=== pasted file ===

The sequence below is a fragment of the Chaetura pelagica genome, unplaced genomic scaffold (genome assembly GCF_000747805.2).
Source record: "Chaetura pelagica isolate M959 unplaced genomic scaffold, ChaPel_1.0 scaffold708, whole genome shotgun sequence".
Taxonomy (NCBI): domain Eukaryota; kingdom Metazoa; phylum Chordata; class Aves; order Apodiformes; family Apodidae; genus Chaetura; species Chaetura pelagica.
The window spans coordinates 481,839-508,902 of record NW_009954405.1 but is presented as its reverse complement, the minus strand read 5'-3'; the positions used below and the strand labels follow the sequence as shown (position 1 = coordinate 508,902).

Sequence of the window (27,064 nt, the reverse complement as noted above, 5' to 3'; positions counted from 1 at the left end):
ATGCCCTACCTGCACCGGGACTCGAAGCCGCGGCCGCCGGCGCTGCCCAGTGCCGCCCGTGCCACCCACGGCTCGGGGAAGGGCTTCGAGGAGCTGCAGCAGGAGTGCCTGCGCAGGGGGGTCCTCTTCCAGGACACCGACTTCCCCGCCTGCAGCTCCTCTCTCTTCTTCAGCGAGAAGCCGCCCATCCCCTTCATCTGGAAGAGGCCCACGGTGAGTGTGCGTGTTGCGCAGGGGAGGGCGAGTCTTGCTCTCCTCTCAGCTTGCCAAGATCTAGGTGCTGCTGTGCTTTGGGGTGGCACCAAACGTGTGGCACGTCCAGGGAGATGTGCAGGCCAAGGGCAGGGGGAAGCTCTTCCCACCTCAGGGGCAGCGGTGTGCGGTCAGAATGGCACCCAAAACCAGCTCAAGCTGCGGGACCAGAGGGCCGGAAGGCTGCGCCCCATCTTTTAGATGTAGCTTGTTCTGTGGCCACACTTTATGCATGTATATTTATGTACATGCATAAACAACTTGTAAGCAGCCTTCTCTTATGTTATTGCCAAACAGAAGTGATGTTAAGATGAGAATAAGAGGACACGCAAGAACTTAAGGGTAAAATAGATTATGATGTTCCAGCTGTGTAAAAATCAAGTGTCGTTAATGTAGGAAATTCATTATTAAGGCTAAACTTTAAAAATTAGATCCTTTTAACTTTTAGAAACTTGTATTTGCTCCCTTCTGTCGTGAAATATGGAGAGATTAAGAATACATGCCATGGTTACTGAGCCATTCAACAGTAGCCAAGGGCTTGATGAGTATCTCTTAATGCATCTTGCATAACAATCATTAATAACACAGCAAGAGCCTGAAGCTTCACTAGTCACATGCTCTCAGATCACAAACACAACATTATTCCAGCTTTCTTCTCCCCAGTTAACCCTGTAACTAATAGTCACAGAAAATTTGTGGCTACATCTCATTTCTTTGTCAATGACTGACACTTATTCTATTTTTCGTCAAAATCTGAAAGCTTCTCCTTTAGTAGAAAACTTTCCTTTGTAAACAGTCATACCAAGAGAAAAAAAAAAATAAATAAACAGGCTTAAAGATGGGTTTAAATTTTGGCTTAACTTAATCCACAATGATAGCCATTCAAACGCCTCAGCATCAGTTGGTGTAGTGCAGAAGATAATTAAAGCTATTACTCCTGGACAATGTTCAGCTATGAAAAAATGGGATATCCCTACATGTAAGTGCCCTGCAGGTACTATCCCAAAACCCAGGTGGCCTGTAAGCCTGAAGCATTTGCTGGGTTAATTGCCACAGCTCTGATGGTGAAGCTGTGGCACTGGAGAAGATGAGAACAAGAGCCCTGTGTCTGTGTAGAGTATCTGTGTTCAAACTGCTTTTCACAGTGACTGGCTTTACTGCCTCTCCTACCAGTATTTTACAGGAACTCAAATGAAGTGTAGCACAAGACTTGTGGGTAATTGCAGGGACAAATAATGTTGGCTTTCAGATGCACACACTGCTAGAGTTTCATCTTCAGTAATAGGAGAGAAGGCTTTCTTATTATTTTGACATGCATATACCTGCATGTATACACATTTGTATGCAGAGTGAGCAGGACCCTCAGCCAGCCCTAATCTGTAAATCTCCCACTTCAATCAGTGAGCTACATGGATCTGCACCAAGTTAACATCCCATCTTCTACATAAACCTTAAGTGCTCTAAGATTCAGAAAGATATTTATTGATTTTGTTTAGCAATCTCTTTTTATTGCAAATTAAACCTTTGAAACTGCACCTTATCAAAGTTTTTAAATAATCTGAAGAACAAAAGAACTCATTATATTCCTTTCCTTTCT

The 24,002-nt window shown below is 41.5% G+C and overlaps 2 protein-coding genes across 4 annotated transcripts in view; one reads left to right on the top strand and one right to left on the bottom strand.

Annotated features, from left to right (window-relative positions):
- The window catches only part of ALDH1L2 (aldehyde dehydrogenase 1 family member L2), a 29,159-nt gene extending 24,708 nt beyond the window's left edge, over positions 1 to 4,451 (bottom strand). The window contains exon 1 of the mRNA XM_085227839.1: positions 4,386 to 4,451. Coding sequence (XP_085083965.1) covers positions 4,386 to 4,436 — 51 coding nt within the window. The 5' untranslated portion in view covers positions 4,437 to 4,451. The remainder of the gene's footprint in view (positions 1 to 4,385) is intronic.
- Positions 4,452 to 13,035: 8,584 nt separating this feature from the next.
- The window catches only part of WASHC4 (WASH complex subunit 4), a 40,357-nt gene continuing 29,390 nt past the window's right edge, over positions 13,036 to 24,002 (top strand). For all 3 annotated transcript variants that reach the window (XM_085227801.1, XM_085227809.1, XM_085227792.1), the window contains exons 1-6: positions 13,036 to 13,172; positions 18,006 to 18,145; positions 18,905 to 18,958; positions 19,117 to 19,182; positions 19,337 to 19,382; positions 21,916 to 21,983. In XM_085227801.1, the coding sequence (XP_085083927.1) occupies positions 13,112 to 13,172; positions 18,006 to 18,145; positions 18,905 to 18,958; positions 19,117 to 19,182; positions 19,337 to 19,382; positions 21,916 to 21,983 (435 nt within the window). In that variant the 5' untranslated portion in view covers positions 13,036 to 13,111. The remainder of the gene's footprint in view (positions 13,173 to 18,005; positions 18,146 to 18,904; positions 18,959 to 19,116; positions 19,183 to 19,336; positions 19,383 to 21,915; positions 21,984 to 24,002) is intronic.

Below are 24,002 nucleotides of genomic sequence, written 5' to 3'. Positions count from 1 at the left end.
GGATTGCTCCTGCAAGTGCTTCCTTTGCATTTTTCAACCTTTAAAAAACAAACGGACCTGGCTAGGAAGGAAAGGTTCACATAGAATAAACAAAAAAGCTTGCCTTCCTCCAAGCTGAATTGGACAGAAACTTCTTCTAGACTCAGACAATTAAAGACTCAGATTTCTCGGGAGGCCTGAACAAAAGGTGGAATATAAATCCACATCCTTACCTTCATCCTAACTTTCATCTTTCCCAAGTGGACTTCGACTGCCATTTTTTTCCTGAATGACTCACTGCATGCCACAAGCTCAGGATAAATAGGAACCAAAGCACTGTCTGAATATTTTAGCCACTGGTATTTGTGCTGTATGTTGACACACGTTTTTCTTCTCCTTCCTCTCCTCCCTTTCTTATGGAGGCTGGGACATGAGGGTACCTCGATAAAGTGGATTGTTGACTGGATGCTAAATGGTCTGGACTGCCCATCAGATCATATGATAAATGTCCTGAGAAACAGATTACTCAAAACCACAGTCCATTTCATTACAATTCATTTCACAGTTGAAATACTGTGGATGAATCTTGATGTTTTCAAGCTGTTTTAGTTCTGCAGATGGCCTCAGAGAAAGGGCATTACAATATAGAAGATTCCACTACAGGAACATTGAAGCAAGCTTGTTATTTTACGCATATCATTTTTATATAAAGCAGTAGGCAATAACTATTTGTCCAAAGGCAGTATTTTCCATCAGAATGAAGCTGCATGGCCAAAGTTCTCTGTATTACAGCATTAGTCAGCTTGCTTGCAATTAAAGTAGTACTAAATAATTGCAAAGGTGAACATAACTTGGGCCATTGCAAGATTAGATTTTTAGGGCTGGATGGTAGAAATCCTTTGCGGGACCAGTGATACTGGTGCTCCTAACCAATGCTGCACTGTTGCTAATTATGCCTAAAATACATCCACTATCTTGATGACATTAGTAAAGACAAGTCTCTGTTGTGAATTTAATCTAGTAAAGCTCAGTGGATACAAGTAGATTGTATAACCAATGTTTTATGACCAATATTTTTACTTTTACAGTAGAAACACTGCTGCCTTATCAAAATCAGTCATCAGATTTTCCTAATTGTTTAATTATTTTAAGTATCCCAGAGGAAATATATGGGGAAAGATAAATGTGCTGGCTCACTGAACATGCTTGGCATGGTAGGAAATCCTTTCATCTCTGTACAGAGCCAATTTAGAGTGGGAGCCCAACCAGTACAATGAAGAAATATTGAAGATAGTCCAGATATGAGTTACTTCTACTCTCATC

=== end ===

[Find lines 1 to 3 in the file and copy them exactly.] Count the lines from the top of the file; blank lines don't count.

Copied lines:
The sequence below is a fragment of the Chaetura pelagica genome, unplaced genomic scaffold (genome assembly GCF_000747805.2).
Source record: "Chaetura pelagica isolate M959 unplaced genomic scaffold, ChaPel_1.0 scaffold708, whole genome shotgun sequence".
Taxonomy (NCBI): domain Eukaryota; kingdom Metazoa; phylum Chordata; class Aves; order Apodiformes; family Apodidae; genus Chaetura; species Chaetura pelagica.